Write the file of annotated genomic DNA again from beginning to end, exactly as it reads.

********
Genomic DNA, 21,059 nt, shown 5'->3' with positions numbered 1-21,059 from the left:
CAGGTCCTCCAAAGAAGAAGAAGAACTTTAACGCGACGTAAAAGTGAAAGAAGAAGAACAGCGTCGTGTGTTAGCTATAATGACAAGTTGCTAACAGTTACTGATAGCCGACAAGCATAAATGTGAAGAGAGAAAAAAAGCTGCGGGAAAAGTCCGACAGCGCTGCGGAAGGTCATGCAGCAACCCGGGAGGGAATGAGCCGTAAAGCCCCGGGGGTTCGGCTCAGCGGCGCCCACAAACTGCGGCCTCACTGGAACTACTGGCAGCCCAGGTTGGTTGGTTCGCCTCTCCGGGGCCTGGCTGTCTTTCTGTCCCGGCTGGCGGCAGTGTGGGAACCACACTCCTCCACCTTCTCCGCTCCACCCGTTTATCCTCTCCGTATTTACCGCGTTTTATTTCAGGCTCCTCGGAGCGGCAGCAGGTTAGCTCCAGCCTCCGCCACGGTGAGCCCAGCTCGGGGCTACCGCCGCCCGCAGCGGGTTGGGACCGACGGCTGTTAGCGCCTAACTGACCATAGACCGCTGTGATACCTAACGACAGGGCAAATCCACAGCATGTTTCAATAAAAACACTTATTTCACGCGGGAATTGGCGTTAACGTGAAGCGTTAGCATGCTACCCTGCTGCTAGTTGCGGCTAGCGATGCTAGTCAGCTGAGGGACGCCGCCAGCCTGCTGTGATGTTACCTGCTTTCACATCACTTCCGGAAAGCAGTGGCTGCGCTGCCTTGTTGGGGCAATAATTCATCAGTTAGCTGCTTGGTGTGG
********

Genomic DNA, 21,059 nt, shown 5'->3' with positions numbered 1-21,059 from the left:
CAGGTCCTCCAAAGAAGAAGAAGAACTTTAACGCGACGTAAAAGTGAAAGAAGAAGAACAGCGTCGTGTGTTAGCTATAATGACAAGTTGCTAACAGTTACTGATAGCCGACAAGCATAAATGTGAAGAGAGAAAAAAAGCTGCGGGAAAAGTCCGACAGCGCTGCGGAAGGTCATGCAGCAACCCGGGAGGGAATGAGCCGTAAAGCCCCGGGGGTTCGGCTCAGCGGCGCCCACAAACTGCGGCCTCACTGGAACTACTGGCAGCCCAGGTTGGTTGGTTCGCCTCTCCGGGGCCTGGCTGTCTTTCTGTCCCGGCTGGCGGCAGTGTGGGAACCACACTCCTCCACCTTCTCCGCTCCACCCGTTTATCCTCTCCGTATTTACCGCGTTTTATTTCAGGCTCCTCGGAGCGGCAGCAGGTTAGCTCCAGCCTCCGCCACGGTGAGCCCAGCTCGGGGCTACCGCCGCCCGCAGCGGGTTGGGACCGACGGCTGTTAGCGCCTAACTGACCATAGACCGCTGTGATACCTAACGACAGGGCAAATCCACAGCATGTTTCAATAAAAACACTTATTTCACGCGGGAATTGGCGTTAACGTGAAGCGTTAGCATGCTACCCTGCTGCTAGTTGCGGCTAGCGATGCTAGTCAGCTGAGGGACGCCGCCAGCCTGCTGTGATGTTACCTGCTTTCACATCACTTCCGGAAAGCAGTGGCTGCGCTGCCTTGTTGGGGCAATAATTCATCAGTTAGCTGCTTGGTGTGG